Autobiography in five chapters

“I walk down the street.
There is a deep hole in the sidewalk.
I fall in.
I am lost . . . I am hopeless.
It isn’t my fault.
It takes forever to get out.

I walk down the same street.
There is a deep hole in the sidewalk.
I pretend I don’t see it.
I fall in again.
I can’t believe I’m in the same place
But it isn’t my fault.
It still takes forever to get out.

I walk down the same street.
There is a deep hole in the sidewalk.
I see it is there.
I still fall in . . . it’s a habit.
My eyes are open
I know where I am.
It is my fault.
I get out immediately.

I walk down the same street.
There is a deep hole in the sidewalk.
I walk around it.

I walk down another street.”

~ Portia Nelson

hole

Questions before dark

“Day ends, and before sleep
when the sky dies down, consider
your altered state: has this day
changed you? Are the corners
sharper or rounded off? Did you
live with death? Make decisions
that quieted? Find one clear word
that fit? At the sun’s midpoint
did you notice a pitch of absence,
bewilderment that invites
the possible? What did you learn
from things you dropped and picked up
and dropped again? Did you set a straw
parallel to the river, let the flow
carry you downstream?”

~ Jeanne Lohmann

Dusk-River

Breaking all the rules

“There are moments when rules are meant to be broken; when bursting out of context is the sole way to see with new eyes. There are fences built only to be torn down. The slats look solid, but no one drove the nails in tight. There are barricades around the heart asking to be breached. Sooner or later we all run out of excuses for staying small and safe.” ~ Danna Faulds

whitePicketFence-1

To begin

“Beginning well or beginning poorly, what is important is simply to begin, but the ability to make a good beginning is also an art form, beginning well involves a courageous clearing away of the confusing, the cluttered and the complicated to find the beautiful, often hidden lineaments of the essential and the necessary.

Beginning is difficult, and our procrastination is a fine, ever-present measure of our reluctance in taking that first close-in, courageous step to reclaiming our happiness. Perhaps, because taking a new step always begins from the central foundational core of the body and leads to an equally physical, radical and internal simplification; where, suddenly, very large parts of us, parts of us we have kept gainfully employed for years, parts of us still rehearsing the old complicated story, are suddenly out of a job. There occurs in effect, a form of internal corporate downsizing, where the parts of us too afraid to participate or having nothing new to offer, are let go, with all of the accompanying death-like trauma. In effect we must sit by the death bed of our own old, now departing wishes and come to the new step, learning that this new, less complicated self, and this very simple step, is all that is needed for the new possibilities ahead.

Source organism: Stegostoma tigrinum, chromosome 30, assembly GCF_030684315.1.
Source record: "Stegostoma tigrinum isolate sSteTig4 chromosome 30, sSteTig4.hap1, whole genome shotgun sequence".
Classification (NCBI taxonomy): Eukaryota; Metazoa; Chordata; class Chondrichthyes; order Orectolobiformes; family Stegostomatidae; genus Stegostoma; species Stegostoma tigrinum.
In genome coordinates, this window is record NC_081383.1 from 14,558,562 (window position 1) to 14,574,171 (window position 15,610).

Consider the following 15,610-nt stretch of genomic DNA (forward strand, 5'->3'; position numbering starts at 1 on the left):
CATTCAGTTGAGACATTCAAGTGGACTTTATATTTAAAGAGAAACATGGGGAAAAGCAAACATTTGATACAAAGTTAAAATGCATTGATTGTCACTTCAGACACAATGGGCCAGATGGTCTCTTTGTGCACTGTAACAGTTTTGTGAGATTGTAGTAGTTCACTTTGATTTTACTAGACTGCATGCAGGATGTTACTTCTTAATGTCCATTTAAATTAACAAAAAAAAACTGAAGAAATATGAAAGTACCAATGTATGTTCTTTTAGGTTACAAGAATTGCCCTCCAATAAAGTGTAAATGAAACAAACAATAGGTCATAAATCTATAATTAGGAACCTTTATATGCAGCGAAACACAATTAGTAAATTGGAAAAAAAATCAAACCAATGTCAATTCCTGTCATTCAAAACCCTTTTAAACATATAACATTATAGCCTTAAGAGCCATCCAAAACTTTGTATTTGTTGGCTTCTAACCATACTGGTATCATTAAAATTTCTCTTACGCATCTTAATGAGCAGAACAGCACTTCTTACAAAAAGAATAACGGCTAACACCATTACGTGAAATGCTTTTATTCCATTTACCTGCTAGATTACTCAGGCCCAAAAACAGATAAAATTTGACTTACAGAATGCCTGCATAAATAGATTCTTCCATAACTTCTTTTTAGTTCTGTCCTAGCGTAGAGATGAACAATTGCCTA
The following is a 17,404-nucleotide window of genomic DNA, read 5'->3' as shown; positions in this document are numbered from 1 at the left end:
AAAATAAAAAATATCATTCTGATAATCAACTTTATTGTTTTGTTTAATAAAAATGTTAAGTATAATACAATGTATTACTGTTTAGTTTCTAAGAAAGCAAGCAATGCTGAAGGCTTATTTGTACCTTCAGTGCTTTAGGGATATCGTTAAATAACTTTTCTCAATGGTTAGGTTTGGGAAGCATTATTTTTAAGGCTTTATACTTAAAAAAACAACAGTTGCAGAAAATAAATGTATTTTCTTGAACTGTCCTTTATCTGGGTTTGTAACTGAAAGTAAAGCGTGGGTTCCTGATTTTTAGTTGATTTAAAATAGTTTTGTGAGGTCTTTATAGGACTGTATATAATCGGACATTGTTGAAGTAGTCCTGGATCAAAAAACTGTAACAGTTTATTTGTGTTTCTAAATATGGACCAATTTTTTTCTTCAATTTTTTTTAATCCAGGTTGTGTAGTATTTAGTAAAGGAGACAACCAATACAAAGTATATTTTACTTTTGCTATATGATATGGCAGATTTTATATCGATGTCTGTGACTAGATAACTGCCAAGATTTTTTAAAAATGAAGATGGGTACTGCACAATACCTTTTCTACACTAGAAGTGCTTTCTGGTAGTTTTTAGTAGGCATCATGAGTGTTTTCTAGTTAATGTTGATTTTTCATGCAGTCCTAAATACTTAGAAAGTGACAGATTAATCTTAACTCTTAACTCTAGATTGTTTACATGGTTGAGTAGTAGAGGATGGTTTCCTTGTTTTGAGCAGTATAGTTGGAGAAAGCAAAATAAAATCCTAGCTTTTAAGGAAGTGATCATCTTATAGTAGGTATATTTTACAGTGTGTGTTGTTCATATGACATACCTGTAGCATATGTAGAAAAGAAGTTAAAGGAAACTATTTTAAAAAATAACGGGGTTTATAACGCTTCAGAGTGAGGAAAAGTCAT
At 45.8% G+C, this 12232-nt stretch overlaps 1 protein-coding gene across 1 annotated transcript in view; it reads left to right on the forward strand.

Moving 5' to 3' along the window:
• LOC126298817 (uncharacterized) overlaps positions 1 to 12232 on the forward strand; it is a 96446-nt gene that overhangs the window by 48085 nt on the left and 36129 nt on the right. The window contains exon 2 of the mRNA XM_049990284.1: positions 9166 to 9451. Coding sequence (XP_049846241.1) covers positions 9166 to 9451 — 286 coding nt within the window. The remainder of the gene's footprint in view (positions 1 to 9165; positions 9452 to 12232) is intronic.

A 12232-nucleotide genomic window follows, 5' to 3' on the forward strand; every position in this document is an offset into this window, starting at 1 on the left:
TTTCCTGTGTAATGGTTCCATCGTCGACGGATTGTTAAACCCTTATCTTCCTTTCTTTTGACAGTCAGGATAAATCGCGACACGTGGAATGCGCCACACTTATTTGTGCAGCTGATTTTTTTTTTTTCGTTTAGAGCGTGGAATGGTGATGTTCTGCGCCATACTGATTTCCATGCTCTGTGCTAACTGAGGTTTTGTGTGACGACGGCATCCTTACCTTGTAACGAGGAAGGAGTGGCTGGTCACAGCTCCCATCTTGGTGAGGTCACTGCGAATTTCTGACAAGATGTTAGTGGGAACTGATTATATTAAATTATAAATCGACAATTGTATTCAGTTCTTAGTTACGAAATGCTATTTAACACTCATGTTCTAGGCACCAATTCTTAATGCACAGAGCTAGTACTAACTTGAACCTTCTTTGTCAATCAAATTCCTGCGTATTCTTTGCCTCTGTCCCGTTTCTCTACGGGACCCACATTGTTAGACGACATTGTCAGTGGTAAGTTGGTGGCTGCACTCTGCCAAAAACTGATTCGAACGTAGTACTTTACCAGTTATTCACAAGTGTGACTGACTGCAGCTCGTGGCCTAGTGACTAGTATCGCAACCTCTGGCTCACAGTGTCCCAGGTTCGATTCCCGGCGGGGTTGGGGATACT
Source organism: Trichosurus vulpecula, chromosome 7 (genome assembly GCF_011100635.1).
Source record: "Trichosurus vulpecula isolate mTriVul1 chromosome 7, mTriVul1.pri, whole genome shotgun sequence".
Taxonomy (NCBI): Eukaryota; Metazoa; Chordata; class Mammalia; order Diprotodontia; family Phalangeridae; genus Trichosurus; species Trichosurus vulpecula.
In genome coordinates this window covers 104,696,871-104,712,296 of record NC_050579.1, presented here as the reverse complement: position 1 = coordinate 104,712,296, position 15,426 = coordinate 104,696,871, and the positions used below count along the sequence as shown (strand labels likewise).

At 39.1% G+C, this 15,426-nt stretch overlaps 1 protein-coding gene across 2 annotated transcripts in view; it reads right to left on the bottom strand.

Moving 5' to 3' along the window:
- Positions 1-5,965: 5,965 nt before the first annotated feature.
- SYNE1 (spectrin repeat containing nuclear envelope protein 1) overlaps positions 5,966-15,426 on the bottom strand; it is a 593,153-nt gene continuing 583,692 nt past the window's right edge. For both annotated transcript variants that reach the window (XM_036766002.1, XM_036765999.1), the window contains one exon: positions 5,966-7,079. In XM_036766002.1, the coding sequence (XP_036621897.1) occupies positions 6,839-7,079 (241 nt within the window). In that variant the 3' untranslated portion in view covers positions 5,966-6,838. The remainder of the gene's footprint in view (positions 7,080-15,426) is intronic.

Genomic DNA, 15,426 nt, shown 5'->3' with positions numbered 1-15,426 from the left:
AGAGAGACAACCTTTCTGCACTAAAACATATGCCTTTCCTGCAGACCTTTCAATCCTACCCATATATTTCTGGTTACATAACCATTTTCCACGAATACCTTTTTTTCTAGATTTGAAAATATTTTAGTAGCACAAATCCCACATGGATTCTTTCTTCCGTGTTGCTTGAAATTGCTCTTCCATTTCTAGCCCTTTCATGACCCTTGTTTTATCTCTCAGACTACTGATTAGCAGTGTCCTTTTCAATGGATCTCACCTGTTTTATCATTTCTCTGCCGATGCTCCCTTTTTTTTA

It is always hard to believe that the courageous step is so close to us, that it is closer than we ever could imagine, that in fact, we already know what it is, and that the step is simpler, more radical than we had thought: which is why we so often prefer to live in an almost world, why we prefer the story to be more elaborate, our identities to be safely clouded by fear, why we want the horizon to remain always in the distance, the promise never fully and simply made, the essay longer than it needs to be and the answer safely in the realm of impossibility.”

~ David Whyte From CONSOLATIONS: The Solace, Nourishment and Underlying Meaning of Everyday Words

-stepping-stones

Where Does the Dance Begin, Where Does It End?

“Don’t call this world adorable, or useful, that’s not it.
It’s frisky, and a theater for more than fair winds.
The eyelash of lightning is neither good nor evil.
The struck tree burns like a pillar of gold.

But the blue rain sinks, straight to the white
feet of the trees
whose mouths open.
Doesn’t the wind, turning in circles, invent the dance?
Haven’t the flowers moved, slowly, across Asia, then Europe,
until at last, now, they shine
in your own yard?

Don’t call this world an explanation, or even an education.

When the Sufi poet whirled, was he looking
outward, to the mountains so solidly there
in a white-capped ring, or was he looking

to the center of everything: the seed, the egg, the idea
that was also there,
beautiful as a thumb
curved and touching the finger, tenderly,
little love-ring,

as he whirled,
oh jug of breath,
in the garden of dust?

~ Mary Oliver – from Why I Wake Early (2004)

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